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  • Introduction to Focus:Little India—The Provincial Life of Cosmopolitanism
  • Saikat Majumdar (bio)

Great art is provincial. Let’s not temper that with the softer, politically neutered word, “regional.” “Cosmopolitan,” much like the glossy magazine that carries its name, and the shiny airplane lounges it adorns, has dominated well-meaning conversations about culture for as long as we can remember, donning ambassadorial goodwill and gaining academic momentum. It has become to culture what multiculturalism has become to affairs of the state (and college admissions). It is so much nicer to be cosmopolitan, no? To be provincial is not only to be narrow and mean-spirited, but also, almost certainly to be reactionary in the bargain, a religious nut perhaps, backward and excluded from the intergalactic flight of modernity.

What a curious transfer of values this is. In terms of rhetoric, a pathetic fallacy. Where the weeping night ends up containing the tears of the suffering lover—the weeping human being who trades her identity with that of the night incapable of shedding human tears. Cosmopolitanism is what we expect of the sensibility that engages with the art-object, the reader/viewer/listener. It is the magical, sylphlike spirit that can contain multiple “aliennesses” at the same time that can step beyond mere markers of the foreign, such as headgear or veganism and genuinely engage with the alien values that uphold them, indeed, that which have no visible markers at all. There exists no particular burden on the work of art that it be cosmopolitan; human perhaps, but not cosmopolitan in any sense of the term. Its artistic power hangs on its ability to embed itself as deeply as it can within its cultural milieu, not leave it behind in gay abandon and adorn the moving, vacuumed space of transnational flights. Asking a work of art to be cosmopolitan is essentially the same as asking it to be moral; for cosmopolitanism is the goodwill of the nations, the moral impulse of its embassies. In a world where embassies often sponsor the dissemination, indeed, the creation of artwork rapidly commandeered by global capitalism, culture that can lay the curious claim to cosmopolitanism has, behind it, the fatally effective combination of national goodwill and global marketability joined together.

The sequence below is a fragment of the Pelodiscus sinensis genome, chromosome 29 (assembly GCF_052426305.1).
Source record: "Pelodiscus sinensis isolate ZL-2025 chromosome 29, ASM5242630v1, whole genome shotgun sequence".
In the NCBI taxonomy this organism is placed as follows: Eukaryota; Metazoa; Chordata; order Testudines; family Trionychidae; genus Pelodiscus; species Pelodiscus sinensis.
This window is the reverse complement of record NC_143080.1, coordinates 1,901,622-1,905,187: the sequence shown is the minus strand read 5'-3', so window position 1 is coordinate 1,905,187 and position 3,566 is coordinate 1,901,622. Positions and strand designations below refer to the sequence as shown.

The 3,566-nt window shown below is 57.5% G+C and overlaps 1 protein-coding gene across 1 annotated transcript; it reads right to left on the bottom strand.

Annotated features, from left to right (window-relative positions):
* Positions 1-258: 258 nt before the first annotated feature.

How did this happen? This great historic pathetic fallacy? The version of cosmopolitanism that circulates in the realm of culture today is essentially a creation of Western modernity. Arguably, there are other forms of cosmopolitanism, but that is discussion for another day. If the European Enlightenment of the eighteenth century gave us the modern notion of aesthetic, its sense of interiority and artistic originality, it was the intense flowering of this modernity, aesthetic modernism of the late-nineteenth and early-twentieth centuries, that turned cosmopolitanism into the most desired whorl of not only the art-object, but of the life of the artist as well. Urban “bohemiana,” cafes and art-galleries, the hip art-district, artistic and intellectual migrancy—in most cases to live and soak in the atmosphere of the Left Bank, Bloomsbury or Greenwich Village—owe their birth to the emerging cityscape of nineteenth century Europe, especially Paris. Much of what we take for granted about artistic life goes back to aesthetic modernism—that to create art you must live the dull backwater where you were born, move to the hip art district in the hip happening city where on and around December 1910, human nature changed (or a couple of other cities like it, across the Channel and the Pond). And once you are there, you must lead an angst-ridden, hard-drinking, chain-smoking life and trade sexual partners as often as you shed your goth-hipster outfit. And this is where the world gathers, the world that matters anyway, and fine art emerges, winged by the blithe spirit of the cosmopolitan. James Joyce and Katharine Mansfield trekked this path of artistic migration from their provincial hometowns, as did T. S. Eliot and Ezra Pound; Gertrude Stein not only did it herself but became a sponsor of all who aspired to do so; Virginia Woolf, of course, was already there and deepened the definition of the cosmopolitan through the fantastic assemblage...


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